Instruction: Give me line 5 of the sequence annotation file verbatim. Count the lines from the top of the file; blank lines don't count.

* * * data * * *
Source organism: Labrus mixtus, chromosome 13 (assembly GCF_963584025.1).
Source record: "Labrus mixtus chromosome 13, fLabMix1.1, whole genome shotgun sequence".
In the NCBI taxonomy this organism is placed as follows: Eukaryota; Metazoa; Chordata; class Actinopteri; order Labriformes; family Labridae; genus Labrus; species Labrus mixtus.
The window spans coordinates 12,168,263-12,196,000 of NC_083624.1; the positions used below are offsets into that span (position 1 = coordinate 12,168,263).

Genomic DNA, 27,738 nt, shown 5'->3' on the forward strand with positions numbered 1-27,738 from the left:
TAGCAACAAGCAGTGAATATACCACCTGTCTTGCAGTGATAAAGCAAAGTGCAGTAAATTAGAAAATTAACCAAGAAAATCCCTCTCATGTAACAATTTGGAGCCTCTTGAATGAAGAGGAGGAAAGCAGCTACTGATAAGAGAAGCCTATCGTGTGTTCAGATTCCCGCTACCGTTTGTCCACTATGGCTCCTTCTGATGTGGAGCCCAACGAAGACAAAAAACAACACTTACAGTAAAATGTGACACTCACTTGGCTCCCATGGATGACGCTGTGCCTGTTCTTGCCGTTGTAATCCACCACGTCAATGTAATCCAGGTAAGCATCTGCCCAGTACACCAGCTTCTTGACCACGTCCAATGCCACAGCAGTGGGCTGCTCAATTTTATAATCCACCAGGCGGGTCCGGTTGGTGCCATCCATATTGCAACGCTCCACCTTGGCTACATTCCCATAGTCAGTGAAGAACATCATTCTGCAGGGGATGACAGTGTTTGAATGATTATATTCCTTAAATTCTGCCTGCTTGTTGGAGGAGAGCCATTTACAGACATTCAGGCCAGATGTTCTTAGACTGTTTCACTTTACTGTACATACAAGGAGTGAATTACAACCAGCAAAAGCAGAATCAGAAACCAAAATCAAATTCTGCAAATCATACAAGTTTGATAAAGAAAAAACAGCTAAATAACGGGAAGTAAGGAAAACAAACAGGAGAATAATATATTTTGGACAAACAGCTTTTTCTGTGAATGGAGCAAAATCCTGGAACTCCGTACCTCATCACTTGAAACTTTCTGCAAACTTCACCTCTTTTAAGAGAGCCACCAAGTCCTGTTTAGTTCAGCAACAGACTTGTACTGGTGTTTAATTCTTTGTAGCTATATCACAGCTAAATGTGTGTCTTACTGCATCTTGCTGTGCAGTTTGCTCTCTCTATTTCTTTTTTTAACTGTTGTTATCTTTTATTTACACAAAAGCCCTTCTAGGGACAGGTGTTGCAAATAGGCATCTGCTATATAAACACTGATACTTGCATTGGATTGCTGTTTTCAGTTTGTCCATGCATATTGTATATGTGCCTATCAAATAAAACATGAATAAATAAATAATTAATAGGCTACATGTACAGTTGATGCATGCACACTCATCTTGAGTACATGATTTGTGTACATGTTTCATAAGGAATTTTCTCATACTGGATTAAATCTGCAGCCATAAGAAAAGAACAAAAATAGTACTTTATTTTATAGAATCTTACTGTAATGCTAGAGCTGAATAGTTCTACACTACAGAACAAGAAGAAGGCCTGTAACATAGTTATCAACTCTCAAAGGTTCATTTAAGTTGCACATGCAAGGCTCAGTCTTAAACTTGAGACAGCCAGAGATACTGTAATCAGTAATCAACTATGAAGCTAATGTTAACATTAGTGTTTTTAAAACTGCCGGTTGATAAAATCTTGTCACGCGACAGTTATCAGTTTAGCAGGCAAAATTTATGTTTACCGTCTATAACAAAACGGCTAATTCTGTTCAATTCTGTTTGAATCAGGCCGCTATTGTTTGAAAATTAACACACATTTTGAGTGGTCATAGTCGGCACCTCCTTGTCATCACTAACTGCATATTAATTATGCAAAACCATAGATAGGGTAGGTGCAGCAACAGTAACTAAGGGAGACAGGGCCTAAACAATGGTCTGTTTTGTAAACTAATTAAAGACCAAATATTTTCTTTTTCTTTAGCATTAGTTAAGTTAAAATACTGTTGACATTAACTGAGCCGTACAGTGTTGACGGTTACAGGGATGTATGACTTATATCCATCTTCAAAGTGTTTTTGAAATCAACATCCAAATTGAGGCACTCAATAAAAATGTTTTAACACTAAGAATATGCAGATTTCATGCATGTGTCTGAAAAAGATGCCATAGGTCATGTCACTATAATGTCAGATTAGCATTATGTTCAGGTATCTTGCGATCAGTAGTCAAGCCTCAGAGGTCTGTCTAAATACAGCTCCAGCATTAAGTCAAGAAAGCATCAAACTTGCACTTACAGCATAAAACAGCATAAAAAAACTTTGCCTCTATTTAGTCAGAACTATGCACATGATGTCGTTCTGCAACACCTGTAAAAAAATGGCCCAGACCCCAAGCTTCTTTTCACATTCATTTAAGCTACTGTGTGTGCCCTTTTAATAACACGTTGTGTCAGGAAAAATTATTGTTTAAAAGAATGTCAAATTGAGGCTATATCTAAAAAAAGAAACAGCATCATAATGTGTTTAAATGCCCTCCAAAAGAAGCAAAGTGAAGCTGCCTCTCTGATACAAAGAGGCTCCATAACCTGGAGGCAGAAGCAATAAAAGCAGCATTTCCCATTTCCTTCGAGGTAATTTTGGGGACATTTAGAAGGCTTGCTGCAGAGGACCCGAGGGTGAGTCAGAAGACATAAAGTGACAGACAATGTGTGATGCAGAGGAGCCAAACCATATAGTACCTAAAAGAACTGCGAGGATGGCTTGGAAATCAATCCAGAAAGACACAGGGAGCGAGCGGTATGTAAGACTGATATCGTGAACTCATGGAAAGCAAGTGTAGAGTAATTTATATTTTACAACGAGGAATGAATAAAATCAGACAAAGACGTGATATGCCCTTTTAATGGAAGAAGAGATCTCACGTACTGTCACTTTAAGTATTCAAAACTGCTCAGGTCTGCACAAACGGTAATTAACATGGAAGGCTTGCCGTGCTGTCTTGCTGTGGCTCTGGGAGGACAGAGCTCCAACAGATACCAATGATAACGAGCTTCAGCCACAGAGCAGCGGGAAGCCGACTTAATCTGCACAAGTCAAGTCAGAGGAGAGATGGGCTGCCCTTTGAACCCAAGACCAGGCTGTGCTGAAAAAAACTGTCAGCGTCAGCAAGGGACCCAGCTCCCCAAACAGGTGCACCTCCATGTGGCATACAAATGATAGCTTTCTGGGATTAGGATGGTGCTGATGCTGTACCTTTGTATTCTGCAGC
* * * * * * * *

Genomic DNA, 27,738 nt, shown 5'->3' on the forward strand with positions numbered 1-27,738 from the left: